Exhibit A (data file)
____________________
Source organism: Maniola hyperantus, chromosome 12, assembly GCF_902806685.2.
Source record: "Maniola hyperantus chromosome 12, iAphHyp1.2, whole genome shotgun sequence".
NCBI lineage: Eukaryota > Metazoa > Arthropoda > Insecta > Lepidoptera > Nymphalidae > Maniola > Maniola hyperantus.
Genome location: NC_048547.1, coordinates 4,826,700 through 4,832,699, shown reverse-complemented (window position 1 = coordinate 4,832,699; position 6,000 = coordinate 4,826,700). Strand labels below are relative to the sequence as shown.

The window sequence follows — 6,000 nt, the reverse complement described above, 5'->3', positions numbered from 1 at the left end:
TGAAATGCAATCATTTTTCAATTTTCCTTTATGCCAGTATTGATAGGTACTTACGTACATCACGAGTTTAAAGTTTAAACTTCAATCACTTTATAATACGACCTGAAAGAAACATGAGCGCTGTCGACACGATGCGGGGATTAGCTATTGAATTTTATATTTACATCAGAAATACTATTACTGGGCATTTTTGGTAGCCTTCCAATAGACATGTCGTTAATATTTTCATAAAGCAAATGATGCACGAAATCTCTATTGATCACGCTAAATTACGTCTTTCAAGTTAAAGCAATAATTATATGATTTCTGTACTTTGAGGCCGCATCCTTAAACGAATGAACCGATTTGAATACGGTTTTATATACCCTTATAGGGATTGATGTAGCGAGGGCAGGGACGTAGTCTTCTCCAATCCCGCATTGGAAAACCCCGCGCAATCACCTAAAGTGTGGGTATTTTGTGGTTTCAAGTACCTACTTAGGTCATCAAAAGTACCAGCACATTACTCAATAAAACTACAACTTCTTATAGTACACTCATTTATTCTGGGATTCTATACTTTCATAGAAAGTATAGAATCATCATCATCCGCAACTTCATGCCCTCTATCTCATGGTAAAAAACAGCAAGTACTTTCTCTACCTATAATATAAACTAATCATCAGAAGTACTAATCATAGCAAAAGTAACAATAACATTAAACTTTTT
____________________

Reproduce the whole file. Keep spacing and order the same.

Source organism: Maniola hyperantus, chromosome 12, assembly GCF_902806685.2.
Source record: "Maniola hyperantus chromosome 12, iAphHyp1.2, whole genome shotgun sequence".
NCBI lineage: Eukaryota > Metazoa > Arthropoda > Insecta > Lepidoptera > Nymphalidae > Maniola > Maniola hyperantus.
Genome location: NC_048547.1, coordinates 4,826,700 through 4,832,699, shown reverse-complemented (window position 1 = coordinate 4,832,699; position 6,000 = coordinate 4,826,700). Strand labels below are relative to the sequence as shown.

The window sequence follows — 6,000 nt, the reverse complement described above, 5'->3', positions numbered from 1 at the left end:
TGAAATGCAATCATTTTTCAATTTTCCTTTATGCCAGTATTGATAGGTACTTACGTACATCACGAGTTTAAAGTTTAAACTTCAATCACTTTATAATACGACCTGAAAGAAACATGAGCGCTGTCGACACGATGCGGGGATTAGCTATTGAATTTTATATTTACATCAGAAATACTATTACTGGGCATTTTTGGTAGCCTTCCAATAGACATGTCGTTAATATTTTCATAAAGCAAATGATGCACGAAATCTCTATTGATCACGCTAAATTACGTCTTTCAAGTTAAAGCAATAATTATATGATTTCTGTACTTTGAGGCCGCATCCTTAAACGAATGAACCGATTTGAATACGGTTTTATATACCCTTATAGGGATTGATGTAGCGAGGGCAGGGACGTAGTCTTCTCCAATCCCGCATTGGAAAACCCCGCGCAATCACCTAAAGTGTGGGTATTTTGTGGTTTCAAGTACCTACTTAGGTCATCAAAAGTACCAGCACATTACTCAATAAAACTACAACTTCTTATAGTACACTCATTTATTCTGGGATTCTATACTTTCATAGAAAGTATAGAATCATCATCATCCGCAACTTCATGCCCTCTATCTCATGGTAAAAAACAGCAAGTACTTTCTCTACCTATAATATAAACTAATCATCAGAAGTACTAATCATAGCAAAAGTAACAATAACATTAAACTTTTT